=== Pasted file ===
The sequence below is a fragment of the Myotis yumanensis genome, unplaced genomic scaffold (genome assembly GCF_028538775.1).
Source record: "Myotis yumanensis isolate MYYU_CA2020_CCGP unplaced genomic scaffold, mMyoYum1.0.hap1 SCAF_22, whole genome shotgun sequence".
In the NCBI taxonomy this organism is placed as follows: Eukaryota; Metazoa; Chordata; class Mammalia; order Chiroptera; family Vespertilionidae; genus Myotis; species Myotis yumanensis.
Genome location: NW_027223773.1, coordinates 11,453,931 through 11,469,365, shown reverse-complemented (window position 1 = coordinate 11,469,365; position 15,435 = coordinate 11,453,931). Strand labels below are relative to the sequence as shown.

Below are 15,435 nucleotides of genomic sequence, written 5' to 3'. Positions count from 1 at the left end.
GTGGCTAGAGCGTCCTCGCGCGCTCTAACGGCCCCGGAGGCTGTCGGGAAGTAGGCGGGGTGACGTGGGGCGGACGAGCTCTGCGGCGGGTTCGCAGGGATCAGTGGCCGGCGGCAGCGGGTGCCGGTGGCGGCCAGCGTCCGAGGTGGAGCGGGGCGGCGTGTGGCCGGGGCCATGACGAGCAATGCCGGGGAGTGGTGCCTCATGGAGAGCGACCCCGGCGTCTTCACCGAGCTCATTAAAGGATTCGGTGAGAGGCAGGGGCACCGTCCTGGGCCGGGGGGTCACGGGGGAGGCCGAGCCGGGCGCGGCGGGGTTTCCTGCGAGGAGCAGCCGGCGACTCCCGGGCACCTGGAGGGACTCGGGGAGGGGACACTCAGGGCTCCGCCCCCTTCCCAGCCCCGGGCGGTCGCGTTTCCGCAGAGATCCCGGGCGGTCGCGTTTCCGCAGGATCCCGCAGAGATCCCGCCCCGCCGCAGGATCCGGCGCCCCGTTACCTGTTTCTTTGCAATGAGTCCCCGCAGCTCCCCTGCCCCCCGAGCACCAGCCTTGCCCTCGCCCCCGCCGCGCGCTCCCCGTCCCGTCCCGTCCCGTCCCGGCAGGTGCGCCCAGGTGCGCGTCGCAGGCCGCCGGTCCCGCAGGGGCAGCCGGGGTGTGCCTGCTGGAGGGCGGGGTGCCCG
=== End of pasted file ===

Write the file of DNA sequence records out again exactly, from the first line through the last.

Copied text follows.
The sequence below is a fragment of the Myotis yumanensis genome, unplaced genomic scaffold (genome assembly GCF_028538775.1).
Source record: "Myotis yumanensis isolate MYYU_CA2020_CCGP unplaced genomic scaffold, mMyoYum1.0.hap1 SCAF_22, whole genome shotgun sequence".
In the NCBI taxonomy this organism is placed as follows: Eukaryota; Metazoa; Chordata; class Mammalia; order Chiroptera; family Vespertilionidae; genus Myotis; species Myotis yumanensis.
Genome location: NW_027223773.1, coordinates 11,453,931 through 11,469,365, shown reverse-complemented (window position 1 = coordinate 11,469,365; position 15,435 = coordinate 11,453,931). Strand labels below are relative to the sequence as shown.

Below are 15,435 nucleotides of genomic sequence, written 5' to 3'. Positions count from 1 at the left end.
GTGGCTAGAGCGTCCTCGCGCGCTCTAACGGCCCCGGAGGCTGTCGGGAAGTAGGCGGGGTGACGTGGGGCGGACGAGCTCTGCGGCGGGTTCGCAGGGATCAGTGGCCGGCGGCAGCGGGTGCCGGTGGCGGCCAGCGTCCGAGGTGGAGCGGGGCGGCGTGTGGCCGGGGCCATGACGAGCAATGCCGGGGAGTGGTGCCTCATGGAGAGCGACCCCGGCGTCTTCACCGAGCTCATTAAAGGATTCGGTGAGAGGCAGGGGCACCGTCCTGGGCCGGGGGGTCACGGGGGAGGCCGAGCCGGGCGCGGCGGGGTTTCCTGCGAGGAGCAGCCGGCGACTCCCGGGCACCTGGAGGGACTCGGGGAGGGGACACTCAGGGCTCCGCCCCCTTCCCAGCCCCGGGCGGTCGCGTTTCCGCAGAGATCCCGGGCGGTCGCGTTTCCGCAGGATCCCGCAGAGATCCCGCCCCGCCGCAGGATCCGGCGCCCCGTTACCTGTTTCTTTGCAATGAGTCCCCGCAGCTCCCCTGCCCCCCGAGCACCAGCCTTGCCCTCGCCCCCGCCGCGCGCTCCCCGTCCCGTCCCGTCCCGTCCCGGCAGGTGCGCCCAGGTGCGCGTCGCAGGCCGCCGGTCCCGCAGGGGCAGCCGGGGTGTGCCTGCTGGAGGGCGGGGTGCCCG